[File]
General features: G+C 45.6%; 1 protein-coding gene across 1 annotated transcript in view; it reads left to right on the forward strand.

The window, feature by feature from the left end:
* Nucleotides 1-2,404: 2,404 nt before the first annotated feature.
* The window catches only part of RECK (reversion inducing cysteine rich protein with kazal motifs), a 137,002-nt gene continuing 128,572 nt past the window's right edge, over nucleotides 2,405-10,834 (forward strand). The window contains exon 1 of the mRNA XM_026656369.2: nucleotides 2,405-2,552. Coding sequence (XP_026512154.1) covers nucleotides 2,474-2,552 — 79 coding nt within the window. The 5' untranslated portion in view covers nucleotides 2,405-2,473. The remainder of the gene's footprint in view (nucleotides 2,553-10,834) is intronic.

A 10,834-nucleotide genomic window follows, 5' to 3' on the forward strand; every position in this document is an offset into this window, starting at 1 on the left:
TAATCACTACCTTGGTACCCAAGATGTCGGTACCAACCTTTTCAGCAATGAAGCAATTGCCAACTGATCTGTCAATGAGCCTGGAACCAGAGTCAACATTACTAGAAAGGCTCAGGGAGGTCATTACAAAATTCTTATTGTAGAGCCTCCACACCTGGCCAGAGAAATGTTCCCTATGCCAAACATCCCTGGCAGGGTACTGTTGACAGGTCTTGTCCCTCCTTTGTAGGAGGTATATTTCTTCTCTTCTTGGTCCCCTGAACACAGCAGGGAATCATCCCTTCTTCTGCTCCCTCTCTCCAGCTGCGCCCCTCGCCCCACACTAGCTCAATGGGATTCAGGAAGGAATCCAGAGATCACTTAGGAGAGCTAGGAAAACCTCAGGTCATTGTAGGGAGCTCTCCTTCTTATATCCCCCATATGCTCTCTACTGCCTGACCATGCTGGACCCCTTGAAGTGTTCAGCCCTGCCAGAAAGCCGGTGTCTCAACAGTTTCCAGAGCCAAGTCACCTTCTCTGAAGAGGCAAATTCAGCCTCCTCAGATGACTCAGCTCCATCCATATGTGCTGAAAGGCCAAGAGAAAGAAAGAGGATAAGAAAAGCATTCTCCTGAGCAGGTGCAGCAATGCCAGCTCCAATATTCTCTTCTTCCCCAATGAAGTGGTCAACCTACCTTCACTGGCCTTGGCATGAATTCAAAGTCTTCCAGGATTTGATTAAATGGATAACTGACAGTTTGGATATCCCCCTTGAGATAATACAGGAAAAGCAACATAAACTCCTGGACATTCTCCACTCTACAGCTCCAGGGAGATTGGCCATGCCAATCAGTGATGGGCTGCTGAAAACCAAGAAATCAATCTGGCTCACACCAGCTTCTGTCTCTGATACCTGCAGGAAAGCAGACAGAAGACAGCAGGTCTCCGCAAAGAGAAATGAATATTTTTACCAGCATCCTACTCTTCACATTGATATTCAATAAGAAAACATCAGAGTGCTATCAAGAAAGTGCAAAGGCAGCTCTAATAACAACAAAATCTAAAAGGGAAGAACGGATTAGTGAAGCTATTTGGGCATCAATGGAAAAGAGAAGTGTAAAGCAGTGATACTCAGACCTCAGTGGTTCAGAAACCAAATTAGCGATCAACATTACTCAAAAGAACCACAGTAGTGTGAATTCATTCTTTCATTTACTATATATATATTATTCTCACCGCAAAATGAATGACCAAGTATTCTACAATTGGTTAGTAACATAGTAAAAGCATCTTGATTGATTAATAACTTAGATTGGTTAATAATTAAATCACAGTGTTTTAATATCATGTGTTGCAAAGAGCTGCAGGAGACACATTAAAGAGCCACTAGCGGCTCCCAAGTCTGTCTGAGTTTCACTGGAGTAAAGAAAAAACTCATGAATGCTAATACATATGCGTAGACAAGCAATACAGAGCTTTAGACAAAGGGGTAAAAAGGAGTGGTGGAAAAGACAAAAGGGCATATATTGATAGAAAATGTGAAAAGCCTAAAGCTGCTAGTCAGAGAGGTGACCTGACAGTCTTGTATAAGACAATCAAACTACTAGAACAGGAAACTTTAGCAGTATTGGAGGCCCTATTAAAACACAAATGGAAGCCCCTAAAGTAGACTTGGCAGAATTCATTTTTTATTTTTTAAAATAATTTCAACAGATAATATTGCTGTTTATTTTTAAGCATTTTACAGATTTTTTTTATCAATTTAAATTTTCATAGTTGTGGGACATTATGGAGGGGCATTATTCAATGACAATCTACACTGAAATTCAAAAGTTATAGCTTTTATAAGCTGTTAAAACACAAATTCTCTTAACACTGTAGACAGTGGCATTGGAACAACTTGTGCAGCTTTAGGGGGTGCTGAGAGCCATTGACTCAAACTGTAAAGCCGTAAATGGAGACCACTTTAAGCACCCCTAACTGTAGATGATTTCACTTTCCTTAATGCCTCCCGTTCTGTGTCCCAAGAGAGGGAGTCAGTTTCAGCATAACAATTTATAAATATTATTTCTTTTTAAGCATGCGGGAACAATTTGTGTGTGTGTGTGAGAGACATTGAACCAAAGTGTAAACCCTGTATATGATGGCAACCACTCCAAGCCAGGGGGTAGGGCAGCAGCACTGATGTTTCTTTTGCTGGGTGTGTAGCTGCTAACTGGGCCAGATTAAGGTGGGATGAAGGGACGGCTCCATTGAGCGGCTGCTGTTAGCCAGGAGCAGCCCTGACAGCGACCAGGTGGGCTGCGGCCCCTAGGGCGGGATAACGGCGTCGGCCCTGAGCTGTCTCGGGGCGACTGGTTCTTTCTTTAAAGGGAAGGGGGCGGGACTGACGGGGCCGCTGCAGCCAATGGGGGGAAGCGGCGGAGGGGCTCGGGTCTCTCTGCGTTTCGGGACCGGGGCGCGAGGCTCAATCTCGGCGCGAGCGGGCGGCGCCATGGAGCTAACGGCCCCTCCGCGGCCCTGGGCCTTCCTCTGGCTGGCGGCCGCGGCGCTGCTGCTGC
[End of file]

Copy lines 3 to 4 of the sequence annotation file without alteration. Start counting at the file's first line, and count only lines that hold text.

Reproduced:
* Nucleotides 1-2,404: 2,404 nt before the first annotated feature.
* The window catches only part of RECK (reversion inducing cysteine rich protein with kazal motifs), a 137,002-nt gene continuing 128,572 nt past the window's right edge, over nucleotides 2,405-10,834 (forward strand). The window contains exon 1 of the mRNA XM_026656369.2: nucleotides 2,405-2,552. Coding sequence (XP_026512154.1) covers nucleotides 2,474-2,552 — 79 coding nt within the window. The 5' untranslated portion in view covers nucleotides 2,405-2,473. The remainder of the gene's footprint in view (nucleotides 2,553-10,834) is intronic.